What is Sleep Regression, and How to Handle it?

Posted by Darian Dozier on Sep 29, 2023 8:55:00 AM

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You may be so excited when your baby starts sleeping through the night, and then very confused and frustrated when that suddenly stops. This is called sleep regression, and some babies to through it at various times of their development. Continue reading to learn more about what a sleep regression is, and what you can do about it to help you and your baby get better sleep. 

What is a sleep regression? 

Sleep regression is a sudden, and significant decline in sleeping patterns that happens after a baby has demonstrated the ability to sleep. For example if you have a toddler that had been sleeping well, but then suddenly starts having some tough nights, that is an example of a sleep regression. Also, babies who have regular nap patterns, but then stop having naps out of the blue are also going through sleep regressions.

There may be some age groups where this happens more commonly, but when sleep regressions happen is completely up to your individual child. It's very difficult to predict when you'r child is going to have a sleep regression.

They can be caused by a variety of milestones or issues. These can include: 

  • Hitting various ages with significant neurodevelopment maturation
  • The need for a new schedule 
  • Being sick 
  • Teething 
  • Traveling or change in routine 
  • Hitting milestones like crawling or sitting 

The length of a sleep regression depends on the cause. Hitting various ages or developmental milestones can cause longer sleep regressions than those caused by identifiable causes, like illness or teething. 

Signs of sleep regression 

It can be difficult to identify when your child is going through a sleep regression. Some common signs are that they have night and daytime sleep issues.

Nighttime issues include trouble falling asleep at bedtime, increased frequency of nighttime awakenings, and waking up very early in the morning. Daytime issues include shorter naps, increased skipped naps, and a bigger resistance to naps. 

How to handle sleep regressions

Reevaluate day sleep

Children's sleep needs are constantly changing. Therefore, you can't expect your child to sleep the same amount when they are six months as they did when they were newborns. If they are having trouble going to sleep at night, it may be because they are simply not tired because they have slept too much during the day. Same goes for daytime sleep. If they are requested to take too many naps, then they are going to fight the urge to sleep more than they feel is necessary.  Consult the chart for the number of naps that are ideal for each age group, and adjust your child's nap schedule according to their individual needs.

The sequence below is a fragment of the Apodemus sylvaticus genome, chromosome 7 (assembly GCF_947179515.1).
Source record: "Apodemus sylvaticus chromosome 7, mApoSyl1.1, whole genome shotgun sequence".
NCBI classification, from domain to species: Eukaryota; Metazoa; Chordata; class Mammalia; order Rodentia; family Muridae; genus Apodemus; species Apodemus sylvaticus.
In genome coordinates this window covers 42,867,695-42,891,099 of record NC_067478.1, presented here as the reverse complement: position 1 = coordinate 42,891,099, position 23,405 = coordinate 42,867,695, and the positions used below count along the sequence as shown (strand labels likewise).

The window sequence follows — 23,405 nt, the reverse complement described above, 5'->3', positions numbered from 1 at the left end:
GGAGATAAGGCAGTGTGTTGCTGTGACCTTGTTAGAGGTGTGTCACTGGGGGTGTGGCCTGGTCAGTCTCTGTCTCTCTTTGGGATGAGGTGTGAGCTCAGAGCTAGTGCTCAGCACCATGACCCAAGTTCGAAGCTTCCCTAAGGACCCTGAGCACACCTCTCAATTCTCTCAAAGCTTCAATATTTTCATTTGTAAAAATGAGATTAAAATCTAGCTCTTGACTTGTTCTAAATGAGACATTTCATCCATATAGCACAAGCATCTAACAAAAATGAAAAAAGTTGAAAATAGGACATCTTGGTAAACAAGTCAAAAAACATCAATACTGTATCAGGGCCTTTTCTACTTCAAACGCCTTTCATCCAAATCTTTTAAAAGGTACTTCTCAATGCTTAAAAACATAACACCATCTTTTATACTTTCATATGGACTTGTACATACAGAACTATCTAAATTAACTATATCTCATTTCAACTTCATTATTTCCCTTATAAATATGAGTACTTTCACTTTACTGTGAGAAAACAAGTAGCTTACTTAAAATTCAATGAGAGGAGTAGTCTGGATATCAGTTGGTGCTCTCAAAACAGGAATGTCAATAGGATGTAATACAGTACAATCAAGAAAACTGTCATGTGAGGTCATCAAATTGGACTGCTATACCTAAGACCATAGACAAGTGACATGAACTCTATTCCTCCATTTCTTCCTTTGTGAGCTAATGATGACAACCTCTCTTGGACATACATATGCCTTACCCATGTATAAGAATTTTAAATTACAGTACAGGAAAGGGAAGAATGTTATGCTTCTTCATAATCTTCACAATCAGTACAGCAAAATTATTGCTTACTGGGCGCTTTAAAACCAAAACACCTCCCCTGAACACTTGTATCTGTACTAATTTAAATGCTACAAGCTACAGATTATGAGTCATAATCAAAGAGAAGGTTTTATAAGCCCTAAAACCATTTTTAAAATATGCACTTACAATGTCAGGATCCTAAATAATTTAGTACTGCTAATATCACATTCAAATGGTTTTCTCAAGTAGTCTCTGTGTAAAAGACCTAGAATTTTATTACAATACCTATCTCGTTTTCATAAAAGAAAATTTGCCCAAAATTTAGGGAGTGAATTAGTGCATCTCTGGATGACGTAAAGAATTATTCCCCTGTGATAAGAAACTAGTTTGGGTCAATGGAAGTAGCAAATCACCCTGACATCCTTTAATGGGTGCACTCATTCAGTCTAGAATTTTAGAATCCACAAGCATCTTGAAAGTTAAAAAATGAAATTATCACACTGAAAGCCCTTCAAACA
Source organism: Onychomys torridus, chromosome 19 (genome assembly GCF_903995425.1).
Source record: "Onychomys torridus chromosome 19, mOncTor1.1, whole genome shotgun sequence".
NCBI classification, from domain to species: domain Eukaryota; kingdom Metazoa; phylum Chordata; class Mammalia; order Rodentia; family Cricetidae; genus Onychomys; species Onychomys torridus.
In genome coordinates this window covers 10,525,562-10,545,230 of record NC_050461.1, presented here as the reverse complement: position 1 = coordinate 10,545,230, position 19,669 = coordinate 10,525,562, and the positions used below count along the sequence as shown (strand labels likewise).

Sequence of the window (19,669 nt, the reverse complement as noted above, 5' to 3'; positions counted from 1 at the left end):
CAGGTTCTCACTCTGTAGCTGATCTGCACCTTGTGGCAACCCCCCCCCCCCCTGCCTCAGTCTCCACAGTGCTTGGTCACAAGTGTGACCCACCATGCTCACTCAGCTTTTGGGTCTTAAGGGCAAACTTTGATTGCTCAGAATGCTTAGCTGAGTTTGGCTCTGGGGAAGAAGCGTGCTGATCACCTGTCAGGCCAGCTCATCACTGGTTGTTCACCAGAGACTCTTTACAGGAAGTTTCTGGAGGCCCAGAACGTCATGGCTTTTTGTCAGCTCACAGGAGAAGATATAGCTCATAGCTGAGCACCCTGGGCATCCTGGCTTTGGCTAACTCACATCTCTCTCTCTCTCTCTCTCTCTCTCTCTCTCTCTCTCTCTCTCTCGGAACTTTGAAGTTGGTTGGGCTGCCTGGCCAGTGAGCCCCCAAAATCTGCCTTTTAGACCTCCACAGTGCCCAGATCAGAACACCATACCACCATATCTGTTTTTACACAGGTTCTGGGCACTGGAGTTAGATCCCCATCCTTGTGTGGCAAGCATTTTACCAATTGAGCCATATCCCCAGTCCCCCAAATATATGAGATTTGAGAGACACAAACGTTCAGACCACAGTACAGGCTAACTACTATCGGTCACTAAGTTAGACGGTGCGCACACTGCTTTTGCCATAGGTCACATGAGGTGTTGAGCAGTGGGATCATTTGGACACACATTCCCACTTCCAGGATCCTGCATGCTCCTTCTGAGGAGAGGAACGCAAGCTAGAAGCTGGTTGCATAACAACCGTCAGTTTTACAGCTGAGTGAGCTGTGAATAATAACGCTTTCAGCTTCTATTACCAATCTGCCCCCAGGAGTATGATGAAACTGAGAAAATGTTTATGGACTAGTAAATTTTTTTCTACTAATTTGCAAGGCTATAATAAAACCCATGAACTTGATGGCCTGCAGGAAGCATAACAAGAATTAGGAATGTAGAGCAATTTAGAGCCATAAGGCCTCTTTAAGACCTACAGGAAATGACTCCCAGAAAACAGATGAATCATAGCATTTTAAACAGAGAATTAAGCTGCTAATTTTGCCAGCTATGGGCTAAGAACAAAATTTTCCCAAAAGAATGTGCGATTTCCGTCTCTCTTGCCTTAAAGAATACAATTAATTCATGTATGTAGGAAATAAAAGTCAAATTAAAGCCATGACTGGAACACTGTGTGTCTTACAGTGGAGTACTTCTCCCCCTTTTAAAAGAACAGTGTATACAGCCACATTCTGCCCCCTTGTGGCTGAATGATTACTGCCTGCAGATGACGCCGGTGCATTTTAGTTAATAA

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(Credit: Huckleberry Care)

Find the right schedule

Scheduling can lead to a lot of sleep trouble during the day and night. Beyond determining whether or not your child needs to go to sleep, it can be tough to know what is an age-appropriate schedule. Finding a schedule that works for your child's age, and then enforcing it can really help get their sleep back on schedule. The dance between nap times and bedtimes are important as sleeping too late in the day can negatively effect nighttime sleepiness, and cause many issues. Play around with different options like no nap and earlier bedtime, earlier naps, taking away a nap, etc. and see what your child responds to best. 

Be patient

As with all sleep disturbances, it's important to be patient. Try not to be discouraged if your baby wants to practice some of their new skills during nap time. Allow them the space to explore these newfound skills, toys, etc., and then work around that for better sleep. 

Sleep train

When children fall asleep with the help of their parent (being held or soothed until they fall asleep) this can set up an expectation that is hard to break. Therefore, it is more beneficial to sleep train them so they learn to go to sleep on their own and self-soothe. If you've been helping your baby go to sleep, and that's no longer working, then you should consider helping your child fall asleep with fewer parental interventions. If your child is going through a significant change (new milestone, fewer naps, etc.) then give them time to adjust before making further changes 

Reset expectations

If, during this time, you provided your child some extra assistance, they may start to expect that. Therefore, a they get settled into their new routine, it's important for their expectations to be reset to falling asleep independently. This may prolong the difficulties associated with sleep, but it is better in the long run. A quick refresher in sleep training, like the Ferber method, may be helpful to employ after they have settled into their new sleep routine. 

Find an expert 

If you've tried everything, and you don't know what else to do, then you may need to employ the help of a professional. These can include their pediatrician, baby sleep experts, and sleep health specialists. They will be able to provide you with a bit more support and guidance on how to overcome a sleep regression. 

Click the orange button below if you are struggling with getting your child to return to sleep after a sleep regression, and need the help of one of our sleep exerts. 

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